Last week’s article described the prayer of Moses during his second forty-day sojourn on Mount Sinai, during which he prayed for the forgiveness of his people after had worshipped the golden calf. This article will discuss another dramatic forty-day prayer for forgiveness, the repentance of Nineveh at the words of Jonah.
During the mid-700s B.C., God sent Jonah to proclaim His word to Nineveh, the capital of the Assyrian Empire. Israelites and most of the neighboring countries looked upon Nineveh and Assyria as the very epitome of an evil empire, having dominated and even destroyed nations around it. Most people, like Jonah, would have been happy to see it destroyed. And God did in fact send Jonah to Nineveh to warn it of impending destruction in in 40 days, a commission he finally accepted after trying desperately to evade it. And then the totally unexpected happened. Nineveh took the short time left and repented like no nation has before or since.
The people acknowledged their sins, fasted and wore sackcloth, imposing this penance even on their livestock. Recognizing this repentance, God spared Nineveh and enabled the city to prosper once again, at least until later arrogant generations led it to demise of Nineveh and the empire in 616-612 B.C. Jesus described this repentance of Nineveh as a prefigurement of the repentance of people and nations that would be a central sign of His divine commission. See Matt. 12:39-41, 16:4, Luke 11:29-32.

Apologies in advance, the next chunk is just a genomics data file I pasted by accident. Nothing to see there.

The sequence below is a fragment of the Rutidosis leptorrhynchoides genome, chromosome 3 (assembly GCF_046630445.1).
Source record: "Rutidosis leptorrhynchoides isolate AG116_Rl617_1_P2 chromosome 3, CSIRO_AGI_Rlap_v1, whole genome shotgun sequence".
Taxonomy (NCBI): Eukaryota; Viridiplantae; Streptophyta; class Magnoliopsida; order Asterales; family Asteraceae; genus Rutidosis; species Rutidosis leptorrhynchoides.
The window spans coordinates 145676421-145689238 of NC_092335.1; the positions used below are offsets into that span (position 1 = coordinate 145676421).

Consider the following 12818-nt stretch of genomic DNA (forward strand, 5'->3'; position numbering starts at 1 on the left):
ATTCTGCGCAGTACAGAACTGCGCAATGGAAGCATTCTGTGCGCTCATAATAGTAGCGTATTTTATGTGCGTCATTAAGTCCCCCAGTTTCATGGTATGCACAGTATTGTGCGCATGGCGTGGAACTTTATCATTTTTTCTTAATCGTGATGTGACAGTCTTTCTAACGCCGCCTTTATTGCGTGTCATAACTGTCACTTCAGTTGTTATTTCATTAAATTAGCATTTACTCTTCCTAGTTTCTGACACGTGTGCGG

That sign continues to this day for us, for our neighbors and for each nation. On the one hand, the repentance and restoration of Nineveh demonstrates that we should never let sin have the last word; God, often through us, speaks to all people and can bring anyone to repentance. We ourselves can be fully free from sin and we are called to share that message with each person we meet. At any time, we may, like Jonah, bring anyone from sin to repentance. But also, as with Nineveh, conversion is not once for all time; it is an ongoing process.
When Nineveh turned from repentance back to sin in generations after Jonah, it sank and was destroyed. Nineveh thus stands as both a sign of hope and a lesson. We must ever hope and strive for conversion for ourselves, for others and for every nation. This conversion does not end during this life, but is a continual journey towards the gathering of all nations in the eternal Jerusalem.